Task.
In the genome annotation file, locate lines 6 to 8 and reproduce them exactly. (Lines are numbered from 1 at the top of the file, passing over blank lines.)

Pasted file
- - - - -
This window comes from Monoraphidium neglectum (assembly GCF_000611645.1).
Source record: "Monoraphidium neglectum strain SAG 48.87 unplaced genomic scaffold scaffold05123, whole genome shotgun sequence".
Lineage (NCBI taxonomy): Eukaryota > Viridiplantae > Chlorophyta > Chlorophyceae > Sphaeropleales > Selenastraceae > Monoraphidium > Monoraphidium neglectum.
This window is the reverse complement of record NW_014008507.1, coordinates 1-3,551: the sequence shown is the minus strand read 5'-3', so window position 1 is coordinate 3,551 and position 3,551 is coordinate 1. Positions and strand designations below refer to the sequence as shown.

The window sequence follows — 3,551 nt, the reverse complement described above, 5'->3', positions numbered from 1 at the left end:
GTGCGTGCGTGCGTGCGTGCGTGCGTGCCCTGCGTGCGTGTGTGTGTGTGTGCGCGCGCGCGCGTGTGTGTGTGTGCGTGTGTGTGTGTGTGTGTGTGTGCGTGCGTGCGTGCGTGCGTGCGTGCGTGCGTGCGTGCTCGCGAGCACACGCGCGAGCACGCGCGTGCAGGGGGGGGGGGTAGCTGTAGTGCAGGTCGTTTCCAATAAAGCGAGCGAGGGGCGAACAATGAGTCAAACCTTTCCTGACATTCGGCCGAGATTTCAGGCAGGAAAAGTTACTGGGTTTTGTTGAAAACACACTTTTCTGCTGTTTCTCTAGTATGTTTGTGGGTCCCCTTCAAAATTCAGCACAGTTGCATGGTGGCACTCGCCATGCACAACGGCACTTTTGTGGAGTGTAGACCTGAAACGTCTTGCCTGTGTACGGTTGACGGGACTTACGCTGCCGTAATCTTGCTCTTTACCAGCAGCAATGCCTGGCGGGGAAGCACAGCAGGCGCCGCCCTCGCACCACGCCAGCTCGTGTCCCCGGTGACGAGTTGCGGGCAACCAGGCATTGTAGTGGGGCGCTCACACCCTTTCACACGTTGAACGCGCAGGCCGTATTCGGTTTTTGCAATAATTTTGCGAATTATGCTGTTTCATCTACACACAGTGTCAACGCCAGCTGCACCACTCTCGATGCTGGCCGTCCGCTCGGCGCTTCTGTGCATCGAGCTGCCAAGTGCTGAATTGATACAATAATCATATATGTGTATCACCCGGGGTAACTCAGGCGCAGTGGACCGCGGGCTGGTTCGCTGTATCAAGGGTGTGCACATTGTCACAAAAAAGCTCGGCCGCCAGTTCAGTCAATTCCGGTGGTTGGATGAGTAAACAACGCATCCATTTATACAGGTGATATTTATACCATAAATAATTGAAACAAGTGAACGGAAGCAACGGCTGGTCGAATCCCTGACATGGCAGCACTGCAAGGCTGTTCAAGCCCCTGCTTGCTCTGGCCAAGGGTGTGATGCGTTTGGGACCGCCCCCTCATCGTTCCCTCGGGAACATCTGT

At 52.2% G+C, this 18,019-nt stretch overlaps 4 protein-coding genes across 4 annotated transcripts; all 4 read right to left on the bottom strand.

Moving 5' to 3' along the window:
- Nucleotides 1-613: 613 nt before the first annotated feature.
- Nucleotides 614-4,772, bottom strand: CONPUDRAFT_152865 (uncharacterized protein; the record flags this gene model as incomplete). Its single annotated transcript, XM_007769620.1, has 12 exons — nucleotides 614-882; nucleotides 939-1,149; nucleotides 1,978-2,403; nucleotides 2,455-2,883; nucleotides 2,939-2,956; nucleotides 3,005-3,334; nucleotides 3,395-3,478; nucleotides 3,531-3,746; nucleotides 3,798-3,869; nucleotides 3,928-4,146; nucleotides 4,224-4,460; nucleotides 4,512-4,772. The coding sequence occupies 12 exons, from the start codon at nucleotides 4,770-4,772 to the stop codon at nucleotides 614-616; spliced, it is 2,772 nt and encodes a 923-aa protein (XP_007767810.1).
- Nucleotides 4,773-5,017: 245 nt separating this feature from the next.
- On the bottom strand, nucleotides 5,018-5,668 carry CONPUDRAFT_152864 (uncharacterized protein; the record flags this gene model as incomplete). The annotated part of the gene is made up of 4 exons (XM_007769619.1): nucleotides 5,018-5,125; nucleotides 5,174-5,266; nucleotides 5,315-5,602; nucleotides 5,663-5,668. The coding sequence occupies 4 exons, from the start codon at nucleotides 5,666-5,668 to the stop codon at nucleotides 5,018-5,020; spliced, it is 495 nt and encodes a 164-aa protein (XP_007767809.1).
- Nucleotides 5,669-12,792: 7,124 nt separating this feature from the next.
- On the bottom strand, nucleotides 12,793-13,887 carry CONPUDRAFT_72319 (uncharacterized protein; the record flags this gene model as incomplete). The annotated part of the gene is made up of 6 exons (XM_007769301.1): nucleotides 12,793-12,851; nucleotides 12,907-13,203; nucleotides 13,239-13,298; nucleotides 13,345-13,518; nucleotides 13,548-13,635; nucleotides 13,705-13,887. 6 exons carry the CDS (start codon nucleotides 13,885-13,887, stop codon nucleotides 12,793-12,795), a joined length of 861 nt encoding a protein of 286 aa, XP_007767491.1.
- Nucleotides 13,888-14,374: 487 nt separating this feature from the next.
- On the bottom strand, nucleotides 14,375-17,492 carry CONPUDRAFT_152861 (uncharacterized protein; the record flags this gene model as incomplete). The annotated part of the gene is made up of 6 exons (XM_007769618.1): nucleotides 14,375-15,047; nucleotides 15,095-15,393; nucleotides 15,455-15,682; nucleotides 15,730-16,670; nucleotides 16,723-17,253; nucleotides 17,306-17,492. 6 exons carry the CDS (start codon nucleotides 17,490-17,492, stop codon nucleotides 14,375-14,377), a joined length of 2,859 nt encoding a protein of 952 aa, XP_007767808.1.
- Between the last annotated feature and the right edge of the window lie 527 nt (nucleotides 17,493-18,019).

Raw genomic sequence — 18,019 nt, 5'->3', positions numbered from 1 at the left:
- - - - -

GTGCGTGCGTGCGTGCGTGCGTGCGTGCCCTGCGTGCGTGTGTGTGTGTGTGCGCGCGCGCGCGTGTGTGTGTGTGCGTGTGTGTGTGTGTGTGTGTGTGCGTGCGTGCGTGCGTGCGTGCGTGCGTGCGTGCGTGCTCGCGAGCACACGCGCGAGCACGCGCGTGCAGGGGGGGGGGGTAGCTGTAGTGCAGGTCGTTTCCAATAAAGCGAGCGAGGGGCGAACAATGAGTCAAACCTTTCCTGACATTCGGCCGAGATTTCAGGCAGGAAAAGTTACTGGGTTTTGTTGAAAACACACTTTTCTGCTGTTTCTCTAGTATGTTTGTGGGTCCCCTTCAAAATTCAGCACAGTTGCATGGTGGCACTCGCCATGCACAACGGCACTTTTGTGGAGTGTAGACCTGAAACGTCTTGCCTGTGTACGGTTGACGGGACTTACGCTGCCGTAATCTTGCTCTTTACCAGCAGCAATGCCTGGCGGGGAAGCACAGCAGGCGCCGCCCTCGCACCACGCCAGCTCGTGTCCCCGGTGACGAGTTGCGGGCAACCAGGCATTGTAGTGGGGCGCTCACACCCTTTCACACGTTGAACGCGCAGGCCGTATTCGGTTTTTGCAATAATTTTGCGAATTATGCTGTTTCATCTACACACAGTGTCAACGCCAGCTGCACCACTCTCGATGCTGGCCGTCCGCTCGGCGCTTCTGTGCATCGAGCTGCCAAGTGCTGAATTGATACAATAATCATATATGTGTATCACCCGGGGTAACTCAGGCGCAGTGGACCGCGGGCTGGTTCGCTGTATCAAGGGTGTGCACATTGTCACAAAAAAGCTCGGCCGCCAGTTCAGTCAATTCCGGTGGTTGGATGAGTAAACAACGCATCCATTTATACAGGTGATATTTATACCATAAATAATTGAAACAAGTGAACGGAAGCAACGGCTGGTCGAATCCCTGACATGGCAGCACTGCAAGGCTGTTCAAGCCCCTGCTTGCTCTGGCCAAGGGTGTGATGCGTTTGGGACCGCCCCCTCATCGTTCCCTCGGGAACATCTGT

At 52.2% G+C, this 18,019-nt stretch overlaps 4 protein-coding genes across 4 annotated transcripts; all 4 read right to left on the bottom strand.

Moving 5' to 3' along the window: